2013 MDM Market Leader Profile
Earlier this year, Englewood, CO-based Arrow Electronics launched a new brand platform for the global electronics distribution company – the first such initiative in the company’s history. Tim Kolbus, vice president of global logistics services for Arrow, spoke with MDM Associate Editor Jenel Stelton-Holtmeier about the new brand platform, the challenges of doing business on a global scale and the direction the electronics industry is taking.
MDM: What is Five Years Out, and what was behind its launch?
Tim Kolbus: For the 70-plus years of Arrow’s existence, we haven’t really marketed ourselves. And we wanted to crystallize what it is we do as a company. We’re so much more than a distributor today, and we wanted to be able to articulate what it is we do for our customers.
In the past, we had talked about how we’d tell our grandmothers what Arrow does. How would we tell our children? I’ve struggled with that with my own kids.
We started with soliciting feedback from our employees, asking: What does Arrow mean to you? What do you feel we do for our customers as well as our suppliers? We received thousands and thousands of responses on what Arrow is.
The brand Five Years Out comes from the concept of guiding innovation forward. We want to help our customers and suppliers figure out where they want to be in five years. We focus on how we can help take their product to market, whether through design services, end-of-life services, or something else. We do a lot more as far as solution selling and services than people may realize. The brand was intended to get that message out.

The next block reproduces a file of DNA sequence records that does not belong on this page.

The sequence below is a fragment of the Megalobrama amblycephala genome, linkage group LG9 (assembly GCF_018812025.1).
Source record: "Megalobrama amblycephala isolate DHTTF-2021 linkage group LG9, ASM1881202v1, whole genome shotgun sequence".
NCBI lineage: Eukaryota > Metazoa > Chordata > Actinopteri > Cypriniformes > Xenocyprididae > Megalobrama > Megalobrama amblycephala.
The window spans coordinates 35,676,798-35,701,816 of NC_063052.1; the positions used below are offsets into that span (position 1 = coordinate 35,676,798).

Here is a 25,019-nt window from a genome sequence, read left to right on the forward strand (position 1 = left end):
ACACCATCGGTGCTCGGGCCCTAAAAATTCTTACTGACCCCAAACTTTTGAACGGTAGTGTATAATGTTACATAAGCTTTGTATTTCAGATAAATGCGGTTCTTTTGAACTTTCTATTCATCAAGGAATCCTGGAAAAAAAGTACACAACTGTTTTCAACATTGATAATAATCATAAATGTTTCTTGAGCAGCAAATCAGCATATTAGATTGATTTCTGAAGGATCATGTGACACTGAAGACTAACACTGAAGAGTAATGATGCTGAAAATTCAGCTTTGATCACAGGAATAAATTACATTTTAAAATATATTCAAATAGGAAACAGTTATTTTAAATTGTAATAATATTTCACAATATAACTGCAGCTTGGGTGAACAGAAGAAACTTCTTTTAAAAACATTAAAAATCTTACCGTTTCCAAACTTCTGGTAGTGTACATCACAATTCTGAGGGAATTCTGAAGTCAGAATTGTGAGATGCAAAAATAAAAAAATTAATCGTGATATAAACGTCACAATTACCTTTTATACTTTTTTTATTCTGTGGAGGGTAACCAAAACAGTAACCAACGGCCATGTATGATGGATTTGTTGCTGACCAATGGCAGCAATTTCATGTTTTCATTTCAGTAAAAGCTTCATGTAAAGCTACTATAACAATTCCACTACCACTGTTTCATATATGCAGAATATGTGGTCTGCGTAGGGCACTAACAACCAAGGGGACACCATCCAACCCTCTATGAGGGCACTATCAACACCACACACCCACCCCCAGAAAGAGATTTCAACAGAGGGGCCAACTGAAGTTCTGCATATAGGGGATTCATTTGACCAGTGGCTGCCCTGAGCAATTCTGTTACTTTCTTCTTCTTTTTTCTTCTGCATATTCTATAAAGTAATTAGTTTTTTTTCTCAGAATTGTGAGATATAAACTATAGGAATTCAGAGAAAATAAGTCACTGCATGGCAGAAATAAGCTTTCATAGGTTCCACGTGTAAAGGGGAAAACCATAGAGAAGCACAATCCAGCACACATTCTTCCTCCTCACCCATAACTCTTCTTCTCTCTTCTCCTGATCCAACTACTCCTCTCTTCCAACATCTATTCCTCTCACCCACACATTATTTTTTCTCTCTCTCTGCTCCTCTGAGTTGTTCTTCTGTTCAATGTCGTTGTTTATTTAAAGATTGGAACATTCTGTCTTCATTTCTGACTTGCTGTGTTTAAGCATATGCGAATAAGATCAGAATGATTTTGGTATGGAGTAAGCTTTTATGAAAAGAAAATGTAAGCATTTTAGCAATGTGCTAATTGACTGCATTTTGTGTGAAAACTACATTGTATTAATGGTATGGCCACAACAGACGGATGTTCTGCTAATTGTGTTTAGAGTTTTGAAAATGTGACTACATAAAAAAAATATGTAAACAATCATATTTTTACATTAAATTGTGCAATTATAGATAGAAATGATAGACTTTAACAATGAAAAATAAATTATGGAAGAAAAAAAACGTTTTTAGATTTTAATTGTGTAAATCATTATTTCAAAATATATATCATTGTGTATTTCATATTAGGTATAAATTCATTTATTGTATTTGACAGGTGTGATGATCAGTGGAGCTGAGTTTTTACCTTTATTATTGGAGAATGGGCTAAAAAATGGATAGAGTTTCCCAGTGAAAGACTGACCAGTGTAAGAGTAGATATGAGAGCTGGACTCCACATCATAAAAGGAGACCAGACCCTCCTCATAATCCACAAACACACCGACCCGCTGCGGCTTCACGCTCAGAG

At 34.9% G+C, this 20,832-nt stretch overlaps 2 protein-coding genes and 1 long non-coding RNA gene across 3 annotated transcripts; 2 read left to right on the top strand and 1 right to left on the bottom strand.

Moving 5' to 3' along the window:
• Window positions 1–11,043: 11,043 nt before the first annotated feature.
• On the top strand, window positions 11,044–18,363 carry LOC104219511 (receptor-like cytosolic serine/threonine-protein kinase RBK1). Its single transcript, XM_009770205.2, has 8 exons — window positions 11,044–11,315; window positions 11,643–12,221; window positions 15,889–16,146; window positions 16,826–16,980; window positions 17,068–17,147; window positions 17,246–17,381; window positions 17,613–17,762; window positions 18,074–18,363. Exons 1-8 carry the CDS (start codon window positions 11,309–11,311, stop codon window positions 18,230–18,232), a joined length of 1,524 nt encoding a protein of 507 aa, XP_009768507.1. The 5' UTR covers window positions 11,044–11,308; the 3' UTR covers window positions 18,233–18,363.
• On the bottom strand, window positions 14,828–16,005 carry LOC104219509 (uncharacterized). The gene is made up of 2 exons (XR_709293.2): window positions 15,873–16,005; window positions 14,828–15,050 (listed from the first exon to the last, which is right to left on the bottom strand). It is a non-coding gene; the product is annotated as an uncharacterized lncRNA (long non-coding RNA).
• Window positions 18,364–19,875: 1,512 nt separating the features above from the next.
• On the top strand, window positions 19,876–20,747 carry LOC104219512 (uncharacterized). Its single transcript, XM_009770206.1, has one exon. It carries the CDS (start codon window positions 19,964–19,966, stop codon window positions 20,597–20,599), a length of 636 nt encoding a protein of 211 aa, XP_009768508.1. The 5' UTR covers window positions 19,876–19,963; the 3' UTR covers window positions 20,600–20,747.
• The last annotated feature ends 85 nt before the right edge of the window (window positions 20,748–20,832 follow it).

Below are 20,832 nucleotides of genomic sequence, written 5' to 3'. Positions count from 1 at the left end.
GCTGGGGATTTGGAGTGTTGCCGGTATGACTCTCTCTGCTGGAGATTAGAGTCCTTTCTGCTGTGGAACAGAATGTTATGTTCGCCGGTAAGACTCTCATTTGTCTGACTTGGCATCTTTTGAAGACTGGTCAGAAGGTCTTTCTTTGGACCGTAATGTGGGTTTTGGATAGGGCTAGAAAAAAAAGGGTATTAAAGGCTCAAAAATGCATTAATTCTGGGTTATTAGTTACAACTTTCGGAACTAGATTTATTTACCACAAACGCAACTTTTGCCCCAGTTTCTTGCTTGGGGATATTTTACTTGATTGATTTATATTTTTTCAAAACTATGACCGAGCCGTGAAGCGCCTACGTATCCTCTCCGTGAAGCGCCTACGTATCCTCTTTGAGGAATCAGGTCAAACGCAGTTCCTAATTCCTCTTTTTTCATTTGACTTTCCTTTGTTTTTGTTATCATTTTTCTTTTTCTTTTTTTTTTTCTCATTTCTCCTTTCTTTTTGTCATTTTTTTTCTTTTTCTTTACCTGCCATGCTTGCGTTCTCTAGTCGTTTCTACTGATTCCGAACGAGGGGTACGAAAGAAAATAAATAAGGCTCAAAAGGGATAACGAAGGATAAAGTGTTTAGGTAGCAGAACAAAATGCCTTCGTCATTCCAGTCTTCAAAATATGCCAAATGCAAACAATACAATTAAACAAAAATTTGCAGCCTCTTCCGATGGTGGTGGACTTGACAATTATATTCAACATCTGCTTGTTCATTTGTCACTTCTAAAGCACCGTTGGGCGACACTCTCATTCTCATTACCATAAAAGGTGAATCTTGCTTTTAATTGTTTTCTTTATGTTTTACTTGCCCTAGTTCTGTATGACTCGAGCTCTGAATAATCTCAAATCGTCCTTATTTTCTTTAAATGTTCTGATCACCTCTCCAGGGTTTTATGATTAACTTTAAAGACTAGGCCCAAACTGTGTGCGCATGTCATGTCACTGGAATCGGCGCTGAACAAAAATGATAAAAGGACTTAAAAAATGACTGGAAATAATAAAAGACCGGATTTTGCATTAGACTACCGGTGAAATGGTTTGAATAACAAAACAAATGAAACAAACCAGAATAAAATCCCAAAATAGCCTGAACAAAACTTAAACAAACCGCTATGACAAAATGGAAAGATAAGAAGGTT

MDM: Doing business on a global scale has its own set of challenges. What are some of those challenges and how do you address them?
Kolbus: There are so many. You have tax issues. You have import/export laws. You have the transportation challenges of moving product in and out of a country. Environmental compliance – each country has different regulations that we need to adhere to. And then we also have the fact that we’re a U.S.-based company, and we have to adhere to the U.S. regulations, as well.
In general, we handle it by having specialists in each of those areas, people that are really good at tax rules or very good at trade compliance. We also have business generalists within the different divisions of Arrow. These are the customer-facing positions that really understand the customers in those particular business segments, and they know who the specialists are so they can tap into that knowledge to help them create a solution to solve specific problems for customers around the world.
MDM: Is culture a challenge when doing business globally?
Kolbus: Absolutely. We have training online as well as classroom training that we’ll send employees through that are going to be heavily involved in global activities. It is huge, and it takes a long time to really get a sense of how to do business in that area if you’re going into a new country or area.
Recently Arrow opened a facility in Brazil, and I was in the original group of folks that went down there to get it set up. Some of the cultural differences were operations-related. How do you get certifications? How do you negotiate the lease contracts with landlords?
The relationship side of working in Brazil is also very important. We had to start creating a relationship with the local Arrow employees because they’re the ones who have the deep relationships within Brazil and who will be representing us there.
The relationship side in this industry is very important in any country, but in some countries, if you don’t develop that relationship part, you’re not going to be successful in that country.
MDM: How does the internal culture of Arrow help it be successful as a global company?
Kolbus: Arrow is about creating solutions for our customers, and I think everyone within Arrow is in tune with that. We’re used to dealing across functional groups. Our employees are used to dealing with problems and solving those problems for customers and suppliers. That’s ingrained in our culture. When we’re dealing with a problem in a particular country, it’s just a different type of challenge that our employees will rise to.